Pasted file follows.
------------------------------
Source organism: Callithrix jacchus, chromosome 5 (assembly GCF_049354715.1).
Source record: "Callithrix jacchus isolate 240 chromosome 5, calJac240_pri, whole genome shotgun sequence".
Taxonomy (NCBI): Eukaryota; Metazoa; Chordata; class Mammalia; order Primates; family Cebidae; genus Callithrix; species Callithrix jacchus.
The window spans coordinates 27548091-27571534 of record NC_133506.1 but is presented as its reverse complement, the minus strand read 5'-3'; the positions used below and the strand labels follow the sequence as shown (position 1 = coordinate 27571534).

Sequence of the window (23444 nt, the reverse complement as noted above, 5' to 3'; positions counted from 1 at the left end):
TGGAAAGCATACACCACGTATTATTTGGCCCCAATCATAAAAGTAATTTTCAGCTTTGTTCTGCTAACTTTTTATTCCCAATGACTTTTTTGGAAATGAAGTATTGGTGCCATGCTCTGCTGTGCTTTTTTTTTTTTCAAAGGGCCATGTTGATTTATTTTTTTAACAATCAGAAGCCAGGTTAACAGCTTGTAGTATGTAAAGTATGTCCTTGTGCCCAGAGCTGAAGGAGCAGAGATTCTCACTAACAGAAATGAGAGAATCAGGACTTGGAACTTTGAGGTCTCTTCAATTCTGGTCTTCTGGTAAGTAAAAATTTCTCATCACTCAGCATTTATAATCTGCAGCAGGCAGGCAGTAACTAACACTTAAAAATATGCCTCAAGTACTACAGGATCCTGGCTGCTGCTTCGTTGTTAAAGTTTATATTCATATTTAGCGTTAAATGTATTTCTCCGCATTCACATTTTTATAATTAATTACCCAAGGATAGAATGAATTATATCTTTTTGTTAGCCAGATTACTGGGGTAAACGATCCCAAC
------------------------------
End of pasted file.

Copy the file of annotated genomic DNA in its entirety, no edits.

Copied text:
Source organism: Callithrix jacchus, chromosome 5 (assembly GCF_049354715.1).
Source record: "Callithrix jacchus isolate 240 chromosome 5, calJac240_pri, whole genome shotgun sequence".
Taxonomy (NCBI): Eukaryota; Metazoa; Chordata; class Mammalia; order Primates; family Cebidae; genus Callithrix; species Callithrix jacchus.
The window spans coordinates 27548091-27571534 of record NC_133506.1 but is presented as its reverse complement, the minus strand read 5'-3'; the positions used below and the strand labels follow the sequence as shown (position 1 = coordinate 27571534).

Sequence of the window (23444 nt, the reverse complement as noted above, 5' to 3'; positions counted from 1 at the left end):
TGGAAAGCATACACCACGTATTATTTGGCCCCAATCATAAAAGTAATTTTCAGCTTTGTTCTGCTAACTTTTTATTCCCAATGACTTTTTTGGAAATGAAGTATTGGTGCCATGCTCTGCTGTGCTTTTTTTTTTTTCAAAGGGCCATGTTGATTTATTTTTTTAACAATCAGAAGCCAGGTTAACAGCTTGTAGTATGTAAAGTATGTCCTTGTGCCCAGAGCTGAAGGAGCAGAGATTCTCACTAACAGAAATGAGAGAATCAGGACTTGGAACTTTGAGGTCTCTTCAATTCTGGTCTTCTGGTAAGTAAAAATTTCTCATCACTCAGCATTTATAATCTGCAGCAGGCAGGCAGTAACTAACACTTAAAAATATGCCTCAAGTACTACAGGATCCTGGCTGCTGCTTCGTTGTTAAAGTTTATATTCATATTTAGCGTTAAATGTATTTCTCCGCATTCACATTTTTATAATTAATTACCCAAGGATAGAATGAATTATATCTTTTTGTTAGCCAGATTACTGGGGTAAACGATCCCAAC